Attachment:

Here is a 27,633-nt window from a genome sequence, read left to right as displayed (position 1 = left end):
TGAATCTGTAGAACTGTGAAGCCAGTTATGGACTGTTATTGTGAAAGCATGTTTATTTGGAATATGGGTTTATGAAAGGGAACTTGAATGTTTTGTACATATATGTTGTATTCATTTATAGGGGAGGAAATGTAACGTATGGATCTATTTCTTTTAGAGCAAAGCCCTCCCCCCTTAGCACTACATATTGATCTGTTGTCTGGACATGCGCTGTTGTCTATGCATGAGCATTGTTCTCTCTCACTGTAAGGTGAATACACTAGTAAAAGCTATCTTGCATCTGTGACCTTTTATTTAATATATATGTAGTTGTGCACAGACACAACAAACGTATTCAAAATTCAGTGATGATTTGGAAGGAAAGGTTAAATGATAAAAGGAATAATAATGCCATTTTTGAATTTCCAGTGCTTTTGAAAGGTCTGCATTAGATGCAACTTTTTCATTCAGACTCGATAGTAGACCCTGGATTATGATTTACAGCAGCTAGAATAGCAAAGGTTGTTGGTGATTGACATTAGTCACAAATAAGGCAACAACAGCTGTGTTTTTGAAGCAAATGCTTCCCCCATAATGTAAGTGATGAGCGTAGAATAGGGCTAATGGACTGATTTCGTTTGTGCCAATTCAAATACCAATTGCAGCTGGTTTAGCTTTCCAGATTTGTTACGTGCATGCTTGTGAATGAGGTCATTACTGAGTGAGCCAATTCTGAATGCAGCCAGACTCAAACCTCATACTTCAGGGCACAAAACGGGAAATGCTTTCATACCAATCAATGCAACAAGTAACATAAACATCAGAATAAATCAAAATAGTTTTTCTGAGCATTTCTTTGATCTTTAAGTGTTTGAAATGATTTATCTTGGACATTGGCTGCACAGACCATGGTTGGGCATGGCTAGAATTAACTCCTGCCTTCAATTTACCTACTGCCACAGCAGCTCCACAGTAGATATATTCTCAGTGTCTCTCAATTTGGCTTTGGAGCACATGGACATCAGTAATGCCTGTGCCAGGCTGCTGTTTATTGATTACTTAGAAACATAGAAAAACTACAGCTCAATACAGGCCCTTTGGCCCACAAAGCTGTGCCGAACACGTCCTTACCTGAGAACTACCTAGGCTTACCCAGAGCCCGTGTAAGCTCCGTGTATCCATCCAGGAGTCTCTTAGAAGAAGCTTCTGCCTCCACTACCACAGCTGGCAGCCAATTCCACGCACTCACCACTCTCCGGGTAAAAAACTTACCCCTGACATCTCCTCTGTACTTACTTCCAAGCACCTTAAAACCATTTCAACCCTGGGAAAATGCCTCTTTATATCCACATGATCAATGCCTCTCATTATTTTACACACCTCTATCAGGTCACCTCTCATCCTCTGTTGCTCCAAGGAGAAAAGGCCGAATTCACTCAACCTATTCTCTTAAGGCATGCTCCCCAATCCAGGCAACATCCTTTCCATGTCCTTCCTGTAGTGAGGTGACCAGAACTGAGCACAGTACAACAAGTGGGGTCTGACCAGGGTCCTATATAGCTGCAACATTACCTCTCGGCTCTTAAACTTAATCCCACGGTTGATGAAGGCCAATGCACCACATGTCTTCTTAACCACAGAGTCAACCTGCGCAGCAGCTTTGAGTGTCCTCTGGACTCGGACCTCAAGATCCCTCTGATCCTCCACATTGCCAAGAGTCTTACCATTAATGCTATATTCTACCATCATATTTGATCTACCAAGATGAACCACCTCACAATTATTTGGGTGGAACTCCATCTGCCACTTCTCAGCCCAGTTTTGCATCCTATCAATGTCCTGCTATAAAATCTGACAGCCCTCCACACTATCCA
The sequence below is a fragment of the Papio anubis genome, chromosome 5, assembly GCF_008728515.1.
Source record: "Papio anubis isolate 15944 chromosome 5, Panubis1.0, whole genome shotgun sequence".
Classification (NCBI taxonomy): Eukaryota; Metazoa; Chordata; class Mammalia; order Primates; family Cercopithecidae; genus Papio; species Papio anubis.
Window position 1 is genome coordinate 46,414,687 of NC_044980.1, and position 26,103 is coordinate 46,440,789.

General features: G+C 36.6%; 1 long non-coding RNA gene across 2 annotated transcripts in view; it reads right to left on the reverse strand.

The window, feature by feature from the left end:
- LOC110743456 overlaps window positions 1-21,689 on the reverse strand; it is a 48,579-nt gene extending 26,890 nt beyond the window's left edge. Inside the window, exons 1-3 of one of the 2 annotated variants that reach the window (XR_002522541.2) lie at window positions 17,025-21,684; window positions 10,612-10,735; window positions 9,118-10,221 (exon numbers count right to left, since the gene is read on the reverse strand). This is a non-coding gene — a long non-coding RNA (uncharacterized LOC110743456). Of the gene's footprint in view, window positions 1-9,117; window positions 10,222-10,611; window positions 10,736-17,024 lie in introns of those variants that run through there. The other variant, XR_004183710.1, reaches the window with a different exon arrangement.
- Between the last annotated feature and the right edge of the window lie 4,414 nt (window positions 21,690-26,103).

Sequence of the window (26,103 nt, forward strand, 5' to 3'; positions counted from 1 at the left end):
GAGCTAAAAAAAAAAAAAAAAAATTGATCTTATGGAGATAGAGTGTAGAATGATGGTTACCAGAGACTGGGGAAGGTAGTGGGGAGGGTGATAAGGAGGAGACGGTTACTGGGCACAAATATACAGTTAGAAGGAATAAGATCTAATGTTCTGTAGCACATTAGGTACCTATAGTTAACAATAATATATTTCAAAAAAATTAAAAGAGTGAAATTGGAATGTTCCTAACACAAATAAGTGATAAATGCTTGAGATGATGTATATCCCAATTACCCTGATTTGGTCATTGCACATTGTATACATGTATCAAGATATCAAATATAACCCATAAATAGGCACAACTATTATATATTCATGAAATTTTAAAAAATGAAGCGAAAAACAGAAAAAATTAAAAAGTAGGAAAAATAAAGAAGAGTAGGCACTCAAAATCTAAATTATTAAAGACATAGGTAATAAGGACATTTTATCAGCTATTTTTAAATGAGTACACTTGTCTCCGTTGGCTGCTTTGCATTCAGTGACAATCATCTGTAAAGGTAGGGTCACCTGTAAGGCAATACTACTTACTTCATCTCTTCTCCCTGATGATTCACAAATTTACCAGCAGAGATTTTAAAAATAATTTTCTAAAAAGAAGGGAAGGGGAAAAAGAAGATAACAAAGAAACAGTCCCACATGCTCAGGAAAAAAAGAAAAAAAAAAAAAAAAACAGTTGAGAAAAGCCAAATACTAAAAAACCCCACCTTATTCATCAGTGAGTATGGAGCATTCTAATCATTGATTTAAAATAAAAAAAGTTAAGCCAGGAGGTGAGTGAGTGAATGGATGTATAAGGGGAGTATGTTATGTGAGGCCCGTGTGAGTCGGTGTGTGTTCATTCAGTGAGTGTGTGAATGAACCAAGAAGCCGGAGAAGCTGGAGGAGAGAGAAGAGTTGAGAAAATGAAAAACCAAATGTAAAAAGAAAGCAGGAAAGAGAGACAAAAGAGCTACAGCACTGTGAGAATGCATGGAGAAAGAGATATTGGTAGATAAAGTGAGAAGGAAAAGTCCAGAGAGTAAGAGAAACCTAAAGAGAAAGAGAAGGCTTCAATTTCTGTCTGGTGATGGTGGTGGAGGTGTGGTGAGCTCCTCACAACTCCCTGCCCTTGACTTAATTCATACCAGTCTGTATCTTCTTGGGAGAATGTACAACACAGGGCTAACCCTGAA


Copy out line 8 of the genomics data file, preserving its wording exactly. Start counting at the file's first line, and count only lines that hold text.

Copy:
The window, feature by feature from the left end: